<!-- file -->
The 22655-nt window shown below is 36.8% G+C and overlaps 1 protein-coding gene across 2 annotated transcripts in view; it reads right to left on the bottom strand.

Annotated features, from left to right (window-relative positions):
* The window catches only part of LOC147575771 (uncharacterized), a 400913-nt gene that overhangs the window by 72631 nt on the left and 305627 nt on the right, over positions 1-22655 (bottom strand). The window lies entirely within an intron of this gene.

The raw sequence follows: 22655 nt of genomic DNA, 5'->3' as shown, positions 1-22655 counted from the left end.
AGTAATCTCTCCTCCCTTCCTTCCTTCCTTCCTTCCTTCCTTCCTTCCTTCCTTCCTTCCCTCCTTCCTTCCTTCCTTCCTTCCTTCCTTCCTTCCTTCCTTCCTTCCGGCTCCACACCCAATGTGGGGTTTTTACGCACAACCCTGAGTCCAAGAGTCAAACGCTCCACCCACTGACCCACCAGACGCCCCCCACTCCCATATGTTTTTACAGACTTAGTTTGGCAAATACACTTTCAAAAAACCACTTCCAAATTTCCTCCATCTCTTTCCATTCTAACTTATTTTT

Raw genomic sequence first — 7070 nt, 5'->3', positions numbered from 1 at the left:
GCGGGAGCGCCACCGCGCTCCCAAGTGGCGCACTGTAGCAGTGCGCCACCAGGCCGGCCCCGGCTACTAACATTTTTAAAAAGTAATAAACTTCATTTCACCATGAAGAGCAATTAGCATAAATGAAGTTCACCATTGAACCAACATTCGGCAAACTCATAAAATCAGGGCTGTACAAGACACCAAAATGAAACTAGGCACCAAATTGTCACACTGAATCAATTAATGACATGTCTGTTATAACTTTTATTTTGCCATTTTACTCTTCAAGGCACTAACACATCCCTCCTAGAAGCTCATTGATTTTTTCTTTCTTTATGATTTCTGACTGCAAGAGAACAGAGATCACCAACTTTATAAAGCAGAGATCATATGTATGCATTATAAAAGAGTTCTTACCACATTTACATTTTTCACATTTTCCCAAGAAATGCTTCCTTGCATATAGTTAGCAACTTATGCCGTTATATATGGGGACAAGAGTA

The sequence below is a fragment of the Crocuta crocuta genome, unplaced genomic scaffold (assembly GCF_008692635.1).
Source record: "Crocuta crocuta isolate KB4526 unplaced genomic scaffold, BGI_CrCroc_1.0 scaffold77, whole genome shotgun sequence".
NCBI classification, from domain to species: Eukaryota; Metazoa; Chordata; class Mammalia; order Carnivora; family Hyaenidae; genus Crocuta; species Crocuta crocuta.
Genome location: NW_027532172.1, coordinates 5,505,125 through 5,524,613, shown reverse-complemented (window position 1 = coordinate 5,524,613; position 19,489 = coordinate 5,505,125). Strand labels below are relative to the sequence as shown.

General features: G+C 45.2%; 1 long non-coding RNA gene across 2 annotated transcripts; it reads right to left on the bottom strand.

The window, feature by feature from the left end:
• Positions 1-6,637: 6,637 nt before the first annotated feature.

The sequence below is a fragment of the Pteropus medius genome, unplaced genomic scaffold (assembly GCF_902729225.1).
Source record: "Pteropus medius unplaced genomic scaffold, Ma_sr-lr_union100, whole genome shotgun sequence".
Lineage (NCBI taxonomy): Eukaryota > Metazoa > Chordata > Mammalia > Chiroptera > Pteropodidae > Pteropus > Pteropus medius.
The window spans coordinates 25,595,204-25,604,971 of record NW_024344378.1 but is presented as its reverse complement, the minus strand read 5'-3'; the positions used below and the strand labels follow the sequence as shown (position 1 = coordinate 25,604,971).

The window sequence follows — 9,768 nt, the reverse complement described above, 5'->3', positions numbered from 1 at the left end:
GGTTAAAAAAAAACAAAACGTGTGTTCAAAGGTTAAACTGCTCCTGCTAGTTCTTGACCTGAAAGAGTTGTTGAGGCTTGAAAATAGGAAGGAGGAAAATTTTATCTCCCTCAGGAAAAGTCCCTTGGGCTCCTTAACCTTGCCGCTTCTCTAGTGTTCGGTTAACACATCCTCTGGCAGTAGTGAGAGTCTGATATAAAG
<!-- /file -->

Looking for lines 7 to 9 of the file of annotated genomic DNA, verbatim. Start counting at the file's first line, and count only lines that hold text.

GCGGGAGCGCCACCGCGCTCCCAAGTGGCGCACTGTAGCAGTGCGCCACCAGGCCGGCCCCGGCTACTAACATTTTTAAAAAGTAATAAACTTCATTTCACCATGAAGAGCAATTAGCATAAATGAAGTTCACCATTGAACCAACATTCGGCAAACTCATAAAATCAGGGCTGTACAAGACACCAAAATGAAACTAGGCACCAAATTGTCACACTGAATCAATTAATGACATGTCTGTTATAACTTTTATTTTGCCATTTTACTCTTCAAGGCACTAACACATCCCTCCTAGAAGCTCATTGATTTTTTCTTTCTTTATGATTTCTGACTGCAAGAGAACAGAGATCACCAACTTTATAAAGCAGAGATCATATGTATGCATTATAAAAGAGTTCTTACCACATTTACATTTTTCACATTTTCCCAAGAAATGCTTCCTTGCATATAGTTAGCAACTTATGCCGTTATATATGGGGACAAGAGTA

The sequence below is a fragment of the Crocuta crocuta genome, unplaced genomic scaffold (assembly GCF_008692635.1).
Source record: "Crocuta crocuta isolate KB4526 unplaced genomic scaffold, BGI_CrCroc_1.0 scaffold77, whole genome shotgun sequence".